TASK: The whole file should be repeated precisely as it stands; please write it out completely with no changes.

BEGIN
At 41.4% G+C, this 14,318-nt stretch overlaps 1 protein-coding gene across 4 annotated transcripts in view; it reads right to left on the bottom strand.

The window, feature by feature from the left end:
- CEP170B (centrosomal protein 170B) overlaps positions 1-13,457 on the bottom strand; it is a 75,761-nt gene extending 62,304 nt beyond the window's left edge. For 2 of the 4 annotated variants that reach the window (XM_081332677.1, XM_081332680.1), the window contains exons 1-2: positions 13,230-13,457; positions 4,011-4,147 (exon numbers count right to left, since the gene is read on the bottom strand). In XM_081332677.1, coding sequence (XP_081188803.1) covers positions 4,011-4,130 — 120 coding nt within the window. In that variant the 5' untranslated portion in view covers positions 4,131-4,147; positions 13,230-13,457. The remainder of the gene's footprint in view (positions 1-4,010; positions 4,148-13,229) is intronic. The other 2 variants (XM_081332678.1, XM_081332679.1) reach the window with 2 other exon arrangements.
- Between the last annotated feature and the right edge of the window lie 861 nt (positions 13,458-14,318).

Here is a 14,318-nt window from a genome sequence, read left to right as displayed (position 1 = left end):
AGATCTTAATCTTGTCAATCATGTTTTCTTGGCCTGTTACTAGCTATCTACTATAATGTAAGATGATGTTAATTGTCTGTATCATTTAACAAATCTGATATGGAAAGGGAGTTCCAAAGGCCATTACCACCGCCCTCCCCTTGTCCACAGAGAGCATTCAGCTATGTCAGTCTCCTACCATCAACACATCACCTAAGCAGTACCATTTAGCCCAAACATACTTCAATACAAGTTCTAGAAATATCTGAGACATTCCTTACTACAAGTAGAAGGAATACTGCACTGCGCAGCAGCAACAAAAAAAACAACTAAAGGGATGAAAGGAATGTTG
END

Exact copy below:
At 41.4% G+C, this 14,318-nt stretch overlaps 1 protein-coding gene across 4 annotated transcripts in view; it reads right to left on the bottom strand.

The window, feature by feature from the left end:
- CEP170B (centrosomal protein 170B) overlaps positions 1-13,457 on the bottom strand; it is a 75,761-nt gene extending 62,304 nt beyond the window's left edge. For 2 of the 4 annotated variants that reach the window (XM_081332677.1, XM_081332680.1), the window contains exons 1-2: positions 13,230-13,457; positions 4,011-4,147 (exon numbers count right to left, since the gene is read on the bottom strand). In XM_081332677.1, coding sequence (XP_081188803.1) covers positions 4,011-4,130 — 120 coding nt within the window. In that variant the 5' untranslated portion in view covers positions 4,131-4,147; positions 13,230-13,457. The remainder of the gene's footprint in view (positions 1-4,010; positions 4,148-13,229) is intronic. The other 2 variants (XM_081332678.1, XM_081332679.1) reach the window with 2 other exon arrangements.
- Between the last annotated feature and the right edge of the window lie 861 nt (positions 13,458-14,318).

Here is a 14,318-nt window from a genome sequence, read left to right as displayed (position 1 = left end):
AGATCTTAATCTTGTCAATCATGTTTTCTTGGCCTGTTACTAGCTATCTACTATAATGTAAGATGATGTTAATTGTCTGTATCATTTAACAAATCTGATATGGAAAGGGAGTTCCAAAGGCCATTACCACCGCCCTCCCCTTGTCCACAGAGAGCATTCAGCTATGTCAGTCTCCTACCATCAACACATCACCTAAGCAGTACCATTTAGCCCAAACATACTTCAATACAAGTTCTAGAAATATCTGAGACATTCCTTACTACAAGTAGAAGGAATACTGCACTGCGCAGCAGCAACAAAAAAAACAACTAAAGGGATGAAAGGAATGTTG